Sometimes, You Have To Accept That Forgiveness Might Take A Good While And It’s Better If You Don’t Push For It: Many people who were unfaithful equate their spouse’s forgiveness with that same spouse’s love and commitment to them.  I’ve had many people admit that they feel that if their spouse can’t forgive them, then this must also mean that their spouse doesn’t love them enough.  This often just isn’t the case.  Their being unable or unwilling to forgive is simply that.  You really shouldn’t try to draw your own conclusions.

And, healing and forgiveness can take time.  Much of the time, they simply want to wait and watch.  They want to see how long you will continue to offer your reassurance and apologies.  They want to see if you continue to be trustworthy and if you love them enough to hang in there even when it isn’t easy for you.  I will admit that many of us who were cheated on put our spouses through sort of a test (even though many of us don’t realize it when we are doing this.)  We want to see if our spouse will stay with us no matter how much we push them away.  We may not do this consciously, but we figure that if they stay put even when we don’t make it easy to do so, then they must truly love us, in spite of their cheating.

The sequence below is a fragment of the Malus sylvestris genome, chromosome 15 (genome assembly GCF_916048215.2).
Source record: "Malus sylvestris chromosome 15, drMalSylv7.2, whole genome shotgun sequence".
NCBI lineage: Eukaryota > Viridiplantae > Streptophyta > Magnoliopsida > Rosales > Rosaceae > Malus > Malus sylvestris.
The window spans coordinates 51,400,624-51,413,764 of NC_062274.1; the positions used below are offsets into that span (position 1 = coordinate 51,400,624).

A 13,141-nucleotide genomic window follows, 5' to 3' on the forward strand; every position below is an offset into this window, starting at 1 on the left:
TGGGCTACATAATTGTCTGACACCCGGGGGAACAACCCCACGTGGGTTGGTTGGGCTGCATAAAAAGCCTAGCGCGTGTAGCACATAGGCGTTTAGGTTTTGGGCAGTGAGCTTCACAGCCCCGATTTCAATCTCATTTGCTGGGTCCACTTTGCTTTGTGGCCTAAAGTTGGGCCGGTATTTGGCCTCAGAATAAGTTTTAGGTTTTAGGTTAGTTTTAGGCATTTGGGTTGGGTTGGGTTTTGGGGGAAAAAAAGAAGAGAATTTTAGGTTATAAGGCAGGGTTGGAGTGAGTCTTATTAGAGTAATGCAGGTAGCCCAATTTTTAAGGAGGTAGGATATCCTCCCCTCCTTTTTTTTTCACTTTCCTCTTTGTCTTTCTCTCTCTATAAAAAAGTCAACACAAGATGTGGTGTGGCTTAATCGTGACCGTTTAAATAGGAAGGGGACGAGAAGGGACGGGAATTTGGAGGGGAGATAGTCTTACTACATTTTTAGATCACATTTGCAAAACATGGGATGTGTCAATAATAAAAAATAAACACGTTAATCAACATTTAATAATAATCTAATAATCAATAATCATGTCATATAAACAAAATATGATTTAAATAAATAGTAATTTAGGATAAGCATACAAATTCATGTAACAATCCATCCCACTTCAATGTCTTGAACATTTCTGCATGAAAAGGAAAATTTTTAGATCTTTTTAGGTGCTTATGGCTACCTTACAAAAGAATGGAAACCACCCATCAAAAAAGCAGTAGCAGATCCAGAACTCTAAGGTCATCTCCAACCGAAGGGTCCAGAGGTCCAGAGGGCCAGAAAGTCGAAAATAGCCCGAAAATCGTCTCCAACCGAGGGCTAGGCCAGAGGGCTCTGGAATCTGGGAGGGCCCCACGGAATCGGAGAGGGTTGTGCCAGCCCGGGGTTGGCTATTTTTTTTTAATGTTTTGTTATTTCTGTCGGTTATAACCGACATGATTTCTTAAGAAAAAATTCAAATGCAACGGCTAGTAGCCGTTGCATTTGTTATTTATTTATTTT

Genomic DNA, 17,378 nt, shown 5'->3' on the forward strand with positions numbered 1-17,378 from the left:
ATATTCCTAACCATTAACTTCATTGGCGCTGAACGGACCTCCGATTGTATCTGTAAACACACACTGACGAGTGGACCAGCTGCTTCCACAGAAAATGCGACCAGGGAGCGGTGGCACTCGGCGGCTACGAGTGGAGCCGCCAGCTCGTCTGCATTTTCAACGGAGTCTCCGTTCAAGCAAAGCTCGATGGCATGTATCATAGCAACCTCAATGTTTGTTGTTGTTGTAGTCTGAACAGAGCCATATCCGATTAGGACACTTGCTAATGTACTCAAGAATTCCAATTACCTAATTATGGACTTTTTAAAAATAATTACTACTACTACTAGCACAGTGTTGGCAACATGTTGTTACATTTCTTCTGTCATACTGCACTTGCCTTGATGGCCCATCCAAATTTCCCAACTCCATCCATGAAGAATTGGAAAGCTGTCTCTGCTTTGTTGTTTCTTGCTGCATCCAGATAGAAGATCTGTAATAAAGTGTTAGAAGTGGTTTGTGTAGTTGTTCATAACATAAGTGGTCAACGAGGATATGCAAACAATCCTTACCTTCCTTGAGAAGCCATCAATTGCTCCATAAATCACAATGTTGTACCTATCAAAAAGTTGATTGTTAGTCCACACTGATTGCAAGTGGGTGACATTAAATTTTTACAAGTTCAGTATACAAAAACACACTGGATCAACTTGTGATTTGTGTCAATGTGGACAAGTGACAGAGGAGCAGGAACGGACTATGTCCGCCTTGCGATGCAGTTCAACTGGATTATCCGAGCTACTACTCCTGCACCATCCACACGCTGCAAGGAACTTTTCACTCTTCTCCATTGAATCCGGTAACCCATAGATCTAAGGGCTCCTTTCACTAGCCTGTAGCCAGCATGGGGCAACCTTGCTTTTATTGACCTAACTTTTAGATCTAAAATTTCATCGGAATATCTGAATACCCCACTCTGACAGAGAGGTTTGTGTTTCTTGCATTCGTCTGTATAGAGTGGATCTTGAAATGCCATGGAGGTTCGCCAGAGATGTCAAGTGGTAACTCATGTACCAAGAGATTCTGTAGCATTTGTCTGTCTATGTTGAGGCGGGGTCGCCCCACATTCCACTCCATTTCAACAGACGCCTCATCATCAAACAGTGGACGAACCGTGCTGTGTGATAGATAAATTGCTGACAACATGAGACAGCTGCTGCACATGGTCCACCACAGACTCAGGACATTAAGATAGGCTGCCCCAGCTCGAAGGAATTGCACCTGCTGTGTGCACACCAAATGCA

The thing is, you likely don’t know which of these factors are at play.   You have given your spouse quite a lot to handle and they are probably doing the very best that they can.  Pushing them to forgive you before they are able to do so only impedes their progress and places the focus on you rather than on them.  You are usually much better off backing off of that topic and continuing to offer your support and reassurance.

Know That Forgiveness For Infidelity Isn’t Required To Move Past It: Countless people tell me that they feel that if their spouse can’t forgive their infidelity, then their marriage must be doomed.  Again, this isn’t always the case.  Some spouses remain married while the betrayed spouse still remains on the fence about forgiveness.  Again, forgiveness is nice.  But it’s certainly not a requirement.  Your spouse can and often will take a “wait and see” attitude and you can still make quite a bit of progress.